In Farmers Park—Springfield, Missouri’s largest farmer’s market—a permanent, fluffy-looking white cloud made of resin appears to float above Cloud House, an open-sided one-room structure created by artist Matthew Mazzotta. Even on sunny, dry days, “rain” from the cloud falls on the tin roof of the Cloud House—unless it hasn’t rained for a while.

The wooden room is a meditative space, and part of a self-contained ecosystem. When real rain falls on its tin roof, it’s collected in gutters and directed into a subterranean storage tank. Sit in one of the two rocking chairs in the room and you trigger a pump that brings water from the tank up into the resin cloud—which re-releases it onto the structure, creating gentle rainfall even on a cloudless day. The water funnels through the tops of the windows, gently watering edible plants on the windowsills.

If the levels of real precipitation are low, the tank goes empty and the sculptural cloud does too.

Cloud House’s simple re-creation of the water cycle illustrates our dependence on such systems, and its interior space is designed to encourage reflection on our connection with food and weather and our ability to address climate stability.

“For years, grocery stores have provided food that relies on large agro-conglomerates with unsustainable farming practices, international food distributors, and chemical companies,” says Mazzotta. “Many people have demanded that we have another relationship with our food that focuses on personal health, the health of the planet, and supporting local community. Farmers’ markets, like the one at Farmers Park, give the option to know by whom and how our food is made. However, the changing climate has brought a new threat of increased instability to our food systems by creating unpredictable weather patterns, which we are seeing as more drought in some locations and more floods in other locations. This makes it harder and harder to grow food. It is becoming increasingly important that we have a clear understanding of how closely we are tied to ecological systems like the water cycle. Cloud House offers a moment to sit in a rocking chair and listen to the rain on the tin roof to reflect upon the fragile dance we are in with nature and our own survival.”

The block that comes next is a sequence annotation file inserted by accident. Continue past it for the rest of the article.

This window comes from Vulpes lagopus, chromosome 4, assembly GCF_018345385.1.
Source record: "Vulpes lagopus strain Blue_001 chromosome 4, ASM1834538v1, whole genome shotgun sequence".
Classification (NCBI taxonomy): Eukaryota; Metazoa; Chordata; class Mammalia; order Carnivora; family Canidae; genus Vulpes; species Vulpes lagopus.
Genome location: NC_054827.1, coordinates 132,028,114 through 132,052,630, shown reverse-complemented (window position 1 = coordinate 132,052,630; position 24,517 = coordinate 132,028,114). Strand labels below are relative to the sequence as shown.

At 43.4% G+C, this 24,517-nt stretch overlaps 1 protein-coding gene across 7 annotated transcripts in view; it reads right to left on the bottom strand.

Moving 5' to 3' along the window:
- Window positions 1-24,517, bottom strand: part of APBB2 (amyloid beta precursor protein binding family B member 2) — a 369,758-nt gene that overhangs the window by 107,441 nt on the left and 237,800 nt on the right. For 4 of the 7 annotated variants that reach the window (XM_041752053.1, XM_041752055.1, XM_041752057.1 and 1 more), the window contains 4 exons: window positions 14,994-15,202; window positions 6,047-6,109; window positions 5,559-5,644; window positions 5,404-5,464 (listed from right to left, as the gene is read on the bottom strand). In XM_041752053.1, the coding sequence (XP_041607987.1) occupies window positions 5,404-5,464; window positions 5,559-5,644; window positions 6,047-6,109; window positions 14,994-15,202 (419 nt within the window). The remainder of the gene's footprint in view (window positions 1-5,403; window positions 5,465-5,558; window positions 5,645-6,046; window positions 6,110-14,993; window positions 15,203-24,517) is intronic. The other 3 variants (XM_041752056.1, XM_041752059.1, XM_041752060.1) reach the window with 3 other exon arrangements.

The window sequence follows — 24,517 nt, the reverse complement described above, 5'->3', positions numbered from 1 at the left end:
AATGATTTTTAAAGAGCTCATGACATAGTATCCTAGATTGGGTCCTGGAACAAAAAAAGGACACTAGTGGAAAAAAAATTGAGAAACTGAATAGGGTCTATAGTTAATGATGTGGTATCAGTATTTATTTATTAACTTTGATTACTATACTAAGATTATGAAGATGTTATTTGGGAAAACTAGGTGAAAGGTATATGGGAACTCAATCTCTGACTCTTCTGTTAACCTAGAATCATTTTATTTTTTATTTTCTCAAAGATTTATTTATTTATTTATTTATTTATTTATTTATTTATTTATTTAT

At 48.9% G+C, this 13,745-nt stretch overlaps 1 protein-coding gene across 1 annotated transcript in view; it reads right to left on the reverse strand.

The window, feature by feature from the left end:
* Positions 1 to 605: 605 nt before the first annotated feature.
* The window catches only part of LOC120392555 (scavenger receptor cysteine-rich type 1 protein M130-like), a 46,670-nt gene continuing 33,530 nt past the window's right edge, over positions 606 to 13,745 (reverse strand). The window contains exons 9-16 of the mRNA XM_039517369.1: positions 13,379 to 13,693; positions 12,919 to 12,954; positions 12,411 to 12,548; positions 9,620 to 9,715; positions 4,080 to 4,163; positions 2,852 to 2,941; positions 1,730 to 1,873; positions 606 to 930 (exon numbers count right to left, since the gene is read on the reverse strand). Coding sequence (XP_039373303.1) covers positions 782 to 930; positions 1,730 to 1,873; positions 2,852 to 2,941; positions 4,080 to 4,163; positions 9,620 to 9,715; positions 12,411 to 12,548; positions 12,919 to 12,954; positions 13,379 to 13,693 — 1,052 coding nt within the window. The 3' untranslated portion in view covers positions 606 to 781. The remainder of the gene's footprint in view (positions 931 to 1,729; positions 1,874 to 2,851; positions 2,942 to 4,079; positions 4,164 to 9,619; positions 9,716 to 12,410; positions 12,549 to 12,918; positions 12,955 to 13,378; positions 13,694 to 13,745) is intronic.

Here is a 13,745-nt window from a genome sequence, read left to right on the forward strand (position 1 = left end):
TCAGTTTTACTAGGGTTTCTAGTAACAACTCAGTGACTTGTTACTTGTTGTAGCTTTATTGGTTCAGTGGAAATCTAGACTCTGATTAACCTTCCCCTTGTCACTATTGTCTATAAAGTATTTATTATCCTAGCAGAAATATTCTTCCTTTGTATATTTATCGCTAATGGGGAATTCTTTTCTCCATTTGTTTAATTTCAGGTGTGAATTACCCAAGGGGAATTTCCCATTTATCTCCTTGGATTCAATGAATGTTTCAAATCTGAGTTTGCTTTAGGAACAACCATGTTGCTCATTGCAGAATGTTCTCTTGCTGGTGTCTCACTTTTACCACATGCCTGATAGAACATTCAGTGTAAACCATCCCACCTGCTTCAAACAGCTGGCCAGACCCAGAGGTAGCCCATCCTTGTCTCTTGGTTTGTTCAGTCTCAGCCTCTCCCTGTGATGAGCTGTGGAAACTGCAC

Jen Dolen is a photographer and is on the editorial team for Public Art Review.

From Public Art Review #57, where this article originally appeared in Projects We Love as “Cloud House.”
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